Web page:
City planner recruited by Villaraigosa from San Diego announces retirement
Gail Goldberg, L.A.’s planning director for the last 4 1/2 years, announced her retirement Wednesday, triggering speculation at City Hall about why she decided to leave the sensitive post now.
In her resignation letter to Mayor Antonio Villaraigosa, Goldberg, 67, said she had “long been ready for retirement and new adventures” and listed her achievements in her efforts to “provide predictability for both developers and neighborhoods.”
Planning is a contentious arena where developers, real estate interests, community groups and others battle about projects.
In a statement, the mayor applauded Goldberg’s “strong leadership” and said she had worked hard to develop “streamlined processes” and “bring together distinct members of the planning community.”
However, one city official who asked not to be named because of the sensitivity of the issue said Goldberg had been “pushed” out because of dissatisfaction with the pace of efforts to streamline the approval process for developments.
The mayor has backed a much-ballyhooed “12 to 2” building reform plan, designed to eliminate what some see as unnecessary bureaucracy. The idea is to reduce from 12 to two the number of city departments that a builder seeking to complete a project must deal with.
The official who asked not to be named said Goldberg had done little to advance the initiative.
But Goldberg, in an interview, denied being pushed out and said she backed the streamlining scheme. She said she sensed no tension with the mayor’s office or with First Deputy Mayor Austin Beutner, the city jobs czar, who is a major backer of the streamlining plan.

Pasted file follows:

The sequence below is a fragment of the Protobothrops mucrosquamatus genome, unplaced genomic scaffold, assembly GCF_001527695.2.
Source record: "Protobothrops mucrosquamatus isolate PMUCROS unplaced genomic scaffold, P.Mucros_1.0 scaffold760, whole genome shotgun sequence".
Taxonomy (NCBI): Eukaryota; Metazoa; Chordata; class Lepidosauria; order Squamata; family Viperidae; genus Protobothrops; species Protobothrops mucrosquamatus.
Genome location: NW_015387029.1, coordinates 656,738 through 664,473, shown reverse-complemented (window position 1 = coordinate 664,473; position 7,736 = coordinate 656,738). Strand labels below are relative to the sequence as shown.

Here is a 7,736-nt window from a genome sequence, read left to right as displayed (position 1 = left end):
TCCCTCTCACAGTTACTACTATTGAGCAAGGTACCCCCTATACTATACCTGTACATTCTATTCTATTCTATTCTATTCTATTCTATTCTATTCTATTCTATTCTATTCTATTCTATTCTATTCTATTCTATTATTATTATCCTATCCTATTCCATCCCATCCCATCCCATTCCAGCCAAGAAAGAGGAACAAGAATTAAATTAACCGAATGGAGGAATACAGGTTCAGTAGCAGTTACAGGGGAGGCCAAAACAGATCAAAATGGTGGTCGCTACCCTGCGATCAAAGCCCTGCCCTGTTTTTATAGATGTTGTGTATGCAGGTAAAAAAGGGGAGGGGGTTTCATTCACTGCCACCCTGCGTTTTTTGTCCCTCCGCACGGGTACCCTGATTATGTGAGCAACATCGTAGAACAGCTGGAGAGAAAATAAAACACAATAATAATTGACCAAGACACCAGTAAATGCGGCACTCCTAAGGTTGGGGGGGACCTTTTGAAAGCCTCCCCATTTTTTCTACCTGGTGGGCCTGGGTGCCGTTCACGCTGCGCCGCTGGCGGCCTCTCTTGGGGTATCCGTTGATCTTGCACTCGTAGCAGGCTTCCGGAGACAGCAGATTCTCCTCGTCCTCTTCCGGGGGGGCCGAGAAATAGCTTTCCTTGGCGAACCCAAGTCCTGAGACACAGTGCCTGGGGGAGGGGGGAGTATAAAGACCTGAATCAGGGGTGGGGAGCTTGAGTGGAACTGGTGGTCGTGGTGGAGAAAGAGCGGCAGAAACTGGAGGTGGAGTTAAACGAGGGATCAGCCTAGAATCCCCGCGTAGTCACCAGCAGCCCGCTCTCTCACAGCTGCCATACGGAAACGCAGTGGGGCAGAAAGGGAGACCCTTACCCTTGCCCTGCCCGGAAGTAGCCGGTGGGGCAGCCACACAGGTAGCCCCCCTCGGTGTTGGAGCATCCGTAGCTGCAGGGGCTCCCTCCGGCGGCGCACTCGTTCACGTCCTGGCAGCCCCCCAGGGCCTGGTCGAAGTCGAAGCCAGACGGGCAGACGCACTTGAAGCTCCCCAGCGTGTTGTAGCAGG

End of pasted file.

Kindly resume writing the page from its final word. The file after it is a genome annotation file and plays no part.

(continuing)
“My interaction with [Beutner] has always been pleasant and productive, and I never detected any kind of tension,” Goldberg said. “The decision for my retirement is my decision.”
Villaraigosa has spent the last three years promising to make it easier for developers to get their projects reviewed. Beutner is expected to make an announcement on that initiative later this year
Goldberg, who came to Los Angeles from the planning department in San Diego, where she developed a reputation as an advocate for community concerns, said she tried to balance development with neighborhood desires.
“I am pro-development that is consistent with community plans and community vision,” she said.
The budget crisis has hit the planning department hard. Goldberg said it was operating at almost 50% of its authorized staff of 400 because of unfilled vacancies and departures stemming from early retirement. But, while calling the staffing issue “frustrating,” she said it was not a factor in her departure.
-- Patrick J. McDonnell at Los Angeles City Hall